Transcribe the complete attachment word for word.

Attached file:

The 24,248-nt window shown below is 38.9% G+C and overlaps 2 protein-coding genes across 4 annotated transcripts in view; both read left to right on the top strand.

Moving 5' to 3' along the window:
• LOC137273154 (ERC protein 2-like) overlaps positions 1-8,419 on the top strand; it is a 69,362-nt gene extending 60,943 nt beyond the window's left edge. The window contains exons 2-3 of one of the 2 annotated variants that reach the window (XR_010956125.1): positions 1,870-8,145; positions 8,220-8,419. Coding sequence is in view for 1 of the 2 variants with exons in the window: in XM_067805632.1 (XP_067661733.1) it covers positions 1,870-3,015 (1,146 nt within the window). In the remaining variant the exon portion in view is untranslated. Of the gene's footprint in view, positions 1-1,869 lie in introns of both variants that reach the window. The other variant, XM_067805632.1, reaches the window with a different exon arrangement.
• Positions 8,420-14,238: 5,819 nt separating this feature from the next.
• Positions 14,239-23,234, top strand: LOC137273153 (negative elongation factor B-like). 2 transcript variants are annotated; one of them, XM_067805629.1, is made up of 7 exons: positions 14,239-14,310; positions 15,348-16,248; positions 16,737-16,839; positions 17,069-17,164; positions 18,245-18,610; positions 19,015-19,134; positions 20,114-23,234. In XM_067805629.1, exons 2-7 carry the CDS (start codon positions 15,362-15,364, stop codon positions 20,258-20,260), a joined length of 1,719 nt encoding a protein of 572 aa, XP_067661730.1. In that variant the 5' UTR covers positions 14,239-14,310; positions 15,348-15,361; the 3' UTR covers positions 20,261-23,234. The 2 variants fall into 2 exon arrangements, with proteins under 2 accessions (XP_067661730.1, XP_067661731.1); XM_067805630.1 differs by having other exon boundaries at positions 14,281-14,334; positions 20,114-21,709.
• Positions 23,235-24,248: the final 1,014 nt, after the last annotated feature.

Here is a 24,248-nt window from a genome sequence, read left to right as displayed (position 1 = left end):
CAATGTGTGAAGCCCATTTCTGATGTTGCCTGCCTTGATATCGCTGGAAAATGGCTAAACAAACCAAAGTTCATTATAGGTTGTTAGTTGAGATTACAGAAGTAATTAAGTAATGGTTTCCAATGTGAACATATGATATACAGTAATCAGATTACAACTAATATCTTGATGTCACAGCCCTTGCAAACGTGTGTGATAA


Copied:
The 24,248-nt window shown below is 38.9% G+C and overlaps 2 protein-coding genes across 4 annotated transcripts in view; both read left to right on the top strand.

Moving 5' to 3' along the window:
• LOC137273154 (ERC protein 2-like) overlaps positions 1-8,419 on the top strand; it is a 69,362-nt gene extending 60,943 nt beyond the window's left edge. The window contains exons 2-3 of one of the 2 annotated variants that reach the window (XR_010956125.1): positions 1,870-8,145; positions 8,220-8,419. Coding sequence is in view for 1 of the 2 variants with exons in the window: in XM_067805632.1 (XP_067661733.1) it covers positions 1,870-3,015 (1,146 nt within the window). In the remaining variant the exon portion in view is untranslated. Of the gene's footprint in view, positions 1-1,869 lie in introns of both variants that reach the window. The other variant, XM_067805632.1, reaches the window with a different exon arrangement.
• Positions 8,420-14,238: 5,819 nt separating this feature from the next.
• Positions 14,239-23,234, top strand: LOC137273153 (negative elongation factor B-like). 2 transcript variants are annotated; one of them, XM_067805629.1, is made up of 7 exons: positions 14,239-14,310; positions 15,348-16,248; positions 16,737-16,839; positions 17,069-17,164; positions 18,245-18,610; positions 19,015-19,134; positions 20,114-23,234. In XM_067805629.1, exons 2-7 carry the CDS (start codon positions 15,362-15,364, stop codon positions 20,258-20,260), a joined length of 1,719 nt encoding a protein of 572 aa, XP_067661730.1. In that variant the 5' UTR covers positions 14,239-14,310; positions 15,348-15,361; the 3' UTR covers positions 20,261-23,234. The 2 variants fall into 2 exon arrangements, with proteins under 2 accessions (XP_067661730.1, XP_067661731.1); XM_067805630.1 differs by having other exon boundaries at positions 14,281-14,334; positions 20,114-21,709.
• Positions 23,235-24,248: the final 1,014 nt, after the last annotated feature.

Here is a 24,248-nt window from a genome sequence, read left to right as displayed (position 1 = left end):
CAATGTGTGAAGCCCATTTCTGATGTTGCCTGCCTTGATATCGCTGGAAAATGGCTAAACAAACCAAAGTTCATTATAGGTTGTTAGTTGAGATTACAGAAGTAATTAAGTAATGGTTTCCAATGTGAACATATGATATACAGTAATCAGATTACAACTAATATCTTGATGTCACAGCCCTTGCAAACGTGTGTGATAA